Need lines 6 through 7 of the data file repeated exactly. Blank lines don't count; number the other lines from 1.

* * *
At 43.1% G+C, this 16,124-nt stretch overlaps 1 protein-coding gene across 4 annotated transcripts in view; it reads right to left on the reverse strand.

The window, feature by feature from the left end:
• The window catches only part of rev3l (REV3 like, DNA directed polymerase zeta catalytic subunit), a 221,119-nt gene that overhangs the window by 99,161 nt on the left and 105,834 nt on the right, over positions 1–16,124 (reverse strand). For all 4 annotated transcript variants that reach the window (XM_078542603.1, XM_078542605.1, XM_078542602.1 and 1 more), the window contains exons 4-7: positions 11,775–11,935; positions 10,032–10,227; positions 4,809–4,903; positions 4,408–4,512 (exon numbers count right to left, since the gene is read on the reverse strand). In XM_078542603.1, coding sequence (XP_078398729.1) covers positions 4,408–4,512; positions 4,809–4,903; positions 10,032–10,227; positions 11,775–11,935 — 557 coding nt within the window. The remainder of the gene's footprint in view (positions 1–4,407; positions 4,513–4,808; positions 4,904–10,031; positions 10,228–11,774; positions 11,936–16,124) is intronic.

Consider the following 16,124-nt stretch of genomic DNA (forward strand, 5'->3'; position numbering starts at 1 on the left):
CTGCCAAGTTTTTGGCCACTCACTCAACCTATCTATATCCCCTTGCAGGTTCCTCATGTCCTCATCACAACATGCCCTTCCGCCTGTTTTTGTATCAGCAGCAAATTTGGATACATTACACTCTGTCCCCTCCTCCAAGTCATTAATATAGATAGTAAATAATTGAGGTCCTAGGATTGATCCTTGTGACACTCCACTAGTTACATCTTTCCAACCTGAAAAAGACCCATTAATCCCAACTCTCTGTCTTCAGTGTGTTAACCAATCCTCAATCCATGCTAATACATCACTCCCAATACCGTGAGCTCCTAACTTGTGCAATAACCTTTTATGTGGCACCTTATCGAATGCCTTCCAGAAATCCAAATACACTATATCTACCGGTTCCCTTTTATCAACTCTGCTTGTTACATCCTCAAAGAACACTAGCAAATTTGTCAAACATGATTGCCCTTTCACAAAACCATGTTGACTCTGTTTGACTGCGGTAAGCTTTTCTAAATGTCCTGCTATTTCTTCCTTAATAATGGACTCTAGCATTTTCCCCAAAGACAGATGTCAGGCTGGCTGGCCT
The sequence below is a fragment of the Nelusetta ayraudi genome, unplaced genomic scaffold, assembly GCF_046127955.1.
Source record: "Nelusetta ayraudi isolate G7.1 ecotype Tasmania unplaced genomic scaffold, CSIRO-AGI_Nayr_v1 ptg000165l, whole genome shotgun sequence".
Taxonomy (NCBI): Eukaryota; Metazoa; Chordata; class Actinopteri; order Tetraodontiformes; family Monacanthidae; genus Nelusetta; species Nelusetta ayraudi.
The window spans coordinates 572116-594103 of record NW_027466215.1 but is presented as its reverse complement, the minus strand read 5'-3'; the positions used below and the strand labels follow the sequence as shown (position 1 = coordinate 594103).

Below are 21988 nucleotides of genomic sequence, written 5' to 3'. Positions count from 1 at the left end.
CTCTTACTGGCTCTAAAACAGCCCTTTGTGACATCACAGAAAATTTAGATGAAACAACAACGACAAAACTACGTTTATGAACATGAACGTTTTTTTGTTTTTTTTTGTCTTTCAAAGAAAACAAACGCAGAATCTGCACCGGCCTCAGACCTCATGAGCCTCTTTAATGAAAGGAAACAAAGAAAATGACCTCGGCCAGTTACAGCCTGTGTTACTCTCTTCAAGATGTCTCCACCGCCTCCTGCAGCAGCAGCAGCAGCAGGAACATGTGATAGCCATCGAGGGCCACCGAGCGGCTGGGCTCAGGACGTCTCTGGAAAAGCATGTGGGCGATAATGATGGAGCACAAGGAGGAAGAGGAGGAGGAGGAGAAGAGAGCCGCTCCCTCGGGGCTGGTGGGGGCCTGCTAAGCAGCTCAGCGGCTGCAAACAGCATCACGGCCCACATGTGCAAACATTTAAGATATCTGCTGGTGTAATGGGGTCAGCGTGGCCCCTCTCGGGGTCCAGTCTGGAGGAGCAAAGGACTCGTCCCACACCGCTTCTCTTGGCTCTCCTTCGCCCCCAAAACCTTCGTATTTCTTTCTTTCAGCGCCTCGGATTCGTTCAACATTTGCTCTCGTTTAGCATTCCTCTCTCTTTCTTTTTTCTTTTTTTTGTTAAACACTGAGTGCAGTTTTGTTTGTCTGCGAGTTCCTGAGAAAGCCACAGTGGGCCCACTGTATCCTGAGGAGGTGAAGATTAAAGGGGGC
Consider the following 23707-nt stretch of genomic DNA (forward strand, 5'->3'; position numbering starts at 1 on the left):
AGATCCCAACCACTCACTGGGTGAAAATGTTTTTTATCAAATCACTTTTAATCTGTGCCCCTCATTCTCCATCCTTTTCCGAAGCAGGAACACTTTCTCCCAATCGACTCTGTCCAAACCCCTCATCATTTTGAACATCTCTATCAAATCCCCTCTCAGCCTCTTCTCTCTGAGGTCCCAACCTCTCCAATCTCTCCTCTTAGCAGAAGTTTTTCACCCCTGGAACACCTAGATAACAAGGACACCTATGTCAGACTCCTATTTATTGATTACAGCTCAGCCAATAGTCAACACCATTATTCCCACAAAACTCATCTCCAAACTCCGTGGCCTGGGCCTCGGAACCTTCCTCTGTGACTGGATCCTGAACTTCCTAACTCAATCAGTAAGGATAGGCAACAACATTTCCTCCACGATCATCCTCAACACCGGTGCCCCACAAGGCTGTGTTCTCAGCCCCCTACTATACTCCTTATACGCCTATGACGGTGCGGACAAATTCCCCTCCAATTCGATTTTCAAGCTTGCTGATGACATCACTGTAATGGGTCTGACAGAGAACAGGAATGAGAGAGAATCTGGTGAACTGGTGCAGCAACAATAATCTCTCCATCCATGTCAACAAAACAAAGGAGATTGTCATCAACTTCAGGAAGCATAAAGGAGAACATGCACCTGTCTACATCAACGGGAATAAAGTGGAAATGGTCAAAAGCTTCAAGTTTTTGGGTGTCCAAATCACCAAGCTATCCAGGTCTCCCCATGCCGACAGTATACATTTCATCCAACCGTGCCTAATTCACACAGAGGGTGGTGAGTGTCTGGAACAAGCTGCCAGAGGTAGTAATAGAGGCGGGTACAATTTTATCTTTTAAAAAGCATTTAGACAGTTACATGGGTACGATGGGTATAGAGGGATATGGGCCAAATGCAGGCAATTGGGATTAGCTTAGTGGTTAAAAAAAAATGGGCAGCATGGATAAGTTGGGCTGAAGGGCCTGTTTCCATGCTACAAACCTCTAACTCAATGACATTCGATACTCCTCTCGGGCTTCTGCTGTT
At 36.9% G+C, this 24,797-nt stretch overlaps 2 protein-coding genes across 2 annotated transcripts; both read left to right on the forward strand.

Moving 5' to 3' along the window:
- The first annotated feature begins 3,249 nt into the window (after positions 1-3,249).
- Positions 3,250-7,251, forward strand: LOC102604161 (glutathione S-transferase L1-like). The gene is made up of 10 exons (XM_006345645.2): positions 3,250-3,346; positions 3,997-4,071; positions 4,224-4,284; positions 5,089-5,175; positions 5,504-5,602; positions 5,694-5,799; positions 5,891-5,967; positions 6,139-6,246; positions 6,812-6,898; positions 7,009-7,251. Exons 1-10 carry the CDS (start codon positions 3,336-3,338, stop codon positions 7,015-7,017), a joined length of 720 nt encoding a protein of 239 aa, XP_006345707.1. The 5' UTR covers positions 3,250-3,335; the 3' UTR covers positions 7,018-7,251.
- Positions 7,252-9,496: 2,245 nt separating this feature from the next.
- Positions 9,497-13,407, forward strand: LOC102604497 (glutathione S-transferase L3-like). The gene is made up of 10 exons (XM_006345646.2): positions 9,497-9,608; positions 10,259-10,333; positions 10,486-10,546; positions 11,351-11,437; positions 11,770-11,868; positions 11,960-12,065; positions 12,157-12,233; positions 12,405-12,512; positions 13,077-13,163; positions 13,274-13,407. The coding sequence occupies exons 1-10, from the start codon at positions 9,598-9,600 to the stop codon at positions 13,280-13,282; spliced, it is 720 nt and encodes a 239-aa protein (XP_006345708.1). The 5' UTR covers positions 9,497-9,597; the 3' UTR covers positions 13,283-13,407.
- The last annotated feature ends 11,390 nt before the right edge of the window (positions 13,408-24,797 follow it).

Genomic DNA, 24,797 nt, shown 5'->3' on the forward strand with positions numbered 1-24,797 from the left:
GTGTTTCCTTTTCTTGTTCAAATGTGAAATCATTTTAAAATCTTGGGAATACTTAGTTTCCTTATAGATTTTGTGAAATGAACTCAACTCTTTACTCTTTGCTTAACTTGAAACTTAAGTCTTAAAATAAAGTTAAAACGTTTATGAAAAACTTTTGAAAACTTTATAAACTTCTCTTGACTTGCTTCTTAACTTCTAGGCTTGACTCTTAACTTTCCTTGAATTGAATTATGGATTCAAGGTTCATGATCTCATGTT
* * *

The sequence below is a fragment of the Nelusetta ayraudi genome, unplaced genomic scaffold, assembly GCF_046127955.1.
Source record: "Nelusetta ayraudi isolate G7.1 ecotype Tasmania unplaced genomic scaffold, CSIRO-AGI_Nayr_v1 ptg000165l, whole genome shotgun sequence".